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Michael Sullivan new South Hadley town administrator

  • Michael Sullivan of Holyoke starts as the new town administrator in South Hadley on Monday.<br/> That job has been given increased responsibilities.<br/>JERREY ROBERTS

    Michael Sullivan of Holyoke starts as the new town administrator in South Hadley on Monday.
    That job has been given increased responsibilities.
    JERREY ROBERTS Purchase photo reprints »

  • Michael Sullivan, a former mayor of Holyoke, on Monday starts as the new  town administrator in South Hadley.<br/><br/>JERREY ROBERTS

    Michael Sullivan, a former mayor of Holyoke, on Monday starts as the new town administrator in South Hadley.

    JERREY ROBERTS Purchase photo reprints »

  • Michael Sullivan, a former mayor of Holyoke, has been the town administrator in Maynard for the past three years. On Monday, he starts as the new town administrator in South Hadley.<br/>JERREY ROBERTS

    Michael Sullivan, a former mayor of Holyoke, has been the town administrator in Maynard for the past three years. On Monday, he starts as the new town administrator in South Hadley.
    JERREY ROBERTS Purchase photo reprints »

  • Michael Sullivan, who starts as the new town administrator in South Hadley on Monday, is seen at his home in Holyoke on Friday.<br/><br/>JERREY ROBERTS

    Michael Sullivan, who starts as the new town administrator in South Hadley on Monday, is seen at his home in Holyoke on Friday.

    JERREY ROBERTS Purchase photo reprints »

  • Michael Sullivan of Holyoke starts as the new town administrator in South Hadley on Monday.<br/> That job has been given increased responsibilities.<br/>JERREY ROBERTS
  • Michael Sullivan, a former mayor of Holyoke, on Monday starts as the new  town administrator in South Hadley.<br/><br/>JERREY ROBERTS
  • Michael Sullivan, a former mayor of Holyoke, has been the town administrator in Maynard for the past three years. On Monday, he starts as the new town administrator in South Hadley.<br/>JERREY ROBERTS
  • Michael Sullivan, who starts as the new town administrator in South Hadley on Monday, is seen at his home in Holyoke on Friday.<br/><br/>JERREY ROBERTS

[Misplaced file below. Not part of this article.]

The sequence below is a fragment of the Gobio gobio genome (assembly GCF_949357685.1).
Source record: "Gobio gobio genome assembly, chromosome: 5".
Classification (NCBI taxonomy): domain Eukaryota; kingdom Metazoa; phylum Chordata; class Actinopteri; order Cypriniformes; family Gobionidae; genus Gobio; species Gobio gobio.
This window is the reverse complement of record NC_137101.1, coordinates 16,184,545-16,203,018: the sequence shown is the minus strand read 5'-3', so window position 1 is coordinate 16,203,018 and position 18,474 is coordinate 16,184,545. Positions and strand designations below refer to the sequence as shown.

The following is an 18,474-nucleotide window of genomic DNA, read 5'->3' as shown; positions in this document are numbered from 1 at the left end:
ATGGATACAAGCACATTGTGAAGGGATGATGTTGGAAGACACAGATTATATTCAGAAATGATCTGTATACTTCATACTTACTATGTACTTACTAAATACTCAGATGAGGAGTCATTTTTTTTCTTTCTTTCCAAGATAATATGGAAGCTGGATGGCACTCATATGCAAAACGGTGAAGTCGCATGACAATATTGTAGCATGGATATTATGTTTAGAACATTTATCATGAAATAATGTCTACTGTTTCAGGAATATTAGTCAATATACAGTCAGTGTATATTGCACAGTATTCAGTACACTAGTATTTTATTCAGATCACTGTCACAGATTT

SOUTH HADLEY — New Town Administrator Michael J. Sullivan has a knack for seeing the big picture and finding solutions to what might seem like insurmountable problems to others, say people who have worked closely with the former Holyoke mayor.

Sullivan, 57, of Holyoke, becomes the chief appointed official in South Hadley on Monday, the day after his three-year contract as Maynard’s town administrator ends. He was mayor of Holyoke from 2000 to 2010.

Sullivan will take over a job that pays considerably more (he will earn $118,000) and carries greater responsibility than previous South Hadley town administrators. That follows a lengthy process requiring Town Meeting action and a special election that approved revising the job.

In addition to a higher pay scale of up to $130,000, the administrator was given greater authority overseeing some town offices and handling contract negotiations with unionized town workers. The administrator is subject to oversight by the Select Board.

Holyoke Mayor Alex B. Morse, 24, first worked with Sullivan as a teenage advocate for LGBT rights. He said Sullivan took him under his wing, tutored him on effective communication, and later supported his decision to run for mayor. Morse became the city’s youngest mayor when he was elected in 2011 at age 21.